I would urge Amazon's WWW site's users to obtain and to view this film, but with a warning. The narrative of the film does not reveal itself very clearly. I even had read the novel ("The Mayor of Casterbridge") by Thomas Hardy on which the film was based (with a transfer from a British to an American Western setting, with changes in the names of the characters), but had read that great work too long ago to be able to recall enough of it to follow clearly what the film, too, was portraying. I did manage to "get the gist of it" despite a lot of confusion along the way, but it was a summary of the action of the motion picture, on a WWW site that made it all congeal together, "after the fact" of having viewed it, rather than adequate clues of a visual sort or from the dialogue from the movie itself while I first was watching it.
The film is visually very beautiful. The mountainous California scenery is magnificent and rather well and atmospherically filmed. The young male actor, Wes Bentley, who plays the role of Dalglish, the railroad planner, provides the main human pulchritude, very handsome and youtfully appealing, real "eye candy". His acting is less than stunning, perhaps at least in part due to the apparent need to affect a foreign accent that he conveys with only intermittent ability to convince. One of the problems, though, that this film has with conveying the narrative is that so much attention on the character of Dalglish (Bentley), especially so near to the beginning of the movie, distracts the viewer's attention from the plight (until revived later as the action progresses) of Daniel Dillon (played by Peter Mullan), who, after all, is the central character around whose fate this cinematic work turns. What occurs in flashbacks to the past and what is happening in the action's present also is unclear, creating potential confusion for the viewer.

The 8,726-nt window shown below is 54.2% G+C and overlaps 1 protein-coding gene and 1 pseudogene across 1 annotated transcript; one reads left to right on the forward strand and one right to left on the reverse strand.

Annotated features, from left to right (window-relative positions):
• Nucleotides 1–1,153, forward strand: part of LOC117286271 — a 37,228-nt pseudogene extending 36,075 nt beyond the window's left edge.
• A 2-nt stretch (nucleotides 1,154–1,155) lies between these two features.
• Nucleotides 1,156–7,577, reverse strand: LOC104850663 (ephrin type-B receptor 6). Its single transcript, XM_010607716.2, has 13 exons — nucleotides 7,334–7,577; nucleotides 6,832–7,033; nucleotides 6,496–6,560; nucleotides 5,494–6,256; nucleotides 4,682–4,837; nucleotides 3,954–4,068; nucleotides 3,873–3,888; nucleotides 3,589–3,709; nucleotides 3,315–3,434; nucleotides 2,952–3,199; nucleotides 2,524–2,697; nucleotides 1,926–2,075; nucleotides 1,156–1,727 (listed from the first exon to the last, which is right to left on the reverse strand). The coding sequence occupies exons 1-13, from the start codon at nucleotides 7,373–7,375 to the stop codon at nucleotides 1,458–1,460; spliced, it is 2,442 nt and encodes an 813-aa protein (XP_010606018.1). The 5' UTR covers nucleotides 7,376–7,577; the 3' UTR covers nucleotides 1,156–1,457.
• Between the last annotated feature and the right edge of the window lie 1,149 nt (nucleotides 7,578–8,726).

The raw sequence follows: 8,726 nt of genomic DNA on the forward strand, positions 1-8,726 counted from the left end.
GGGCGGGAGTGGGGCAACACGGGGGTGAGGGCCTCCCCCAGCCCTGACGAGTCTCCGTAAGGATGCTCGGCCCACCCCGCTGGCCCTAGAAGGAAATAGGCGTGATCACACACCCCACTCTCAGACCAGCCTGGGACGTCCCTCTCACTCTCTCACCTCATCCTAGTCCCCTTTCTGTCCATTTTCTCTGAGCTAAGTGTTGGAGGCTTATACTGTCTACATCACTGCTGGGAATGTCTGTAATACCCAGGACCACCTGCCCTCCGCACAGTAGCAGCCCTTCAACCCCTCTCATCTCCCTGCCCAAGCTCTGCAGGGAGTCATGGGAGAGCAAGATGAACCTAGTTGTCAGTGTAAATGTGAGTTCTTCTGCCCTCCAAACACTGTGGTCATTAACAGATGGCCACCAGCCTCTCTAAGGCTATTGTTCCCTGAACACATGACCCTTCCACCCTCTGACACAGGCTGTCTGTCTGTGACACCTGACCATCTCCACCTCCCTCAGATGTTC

The film might have benefitted from a better and more assertive score. Too much happens without the evocative enhancement that a more skillful and prominent score would have provided.
A good motion picture this is, in short, but do some "homework" to prepare yourself to follow the story that this film recounts with such visual beauty. I would like to see my DVD of this movie a few more times, to feast the eyes on the lofty loveliness of the mountain setting and on the boyishly bearded beauty of Wes Bentley, so, I guess that this is adequate to have provoked that opening, decided recommendation to you from me!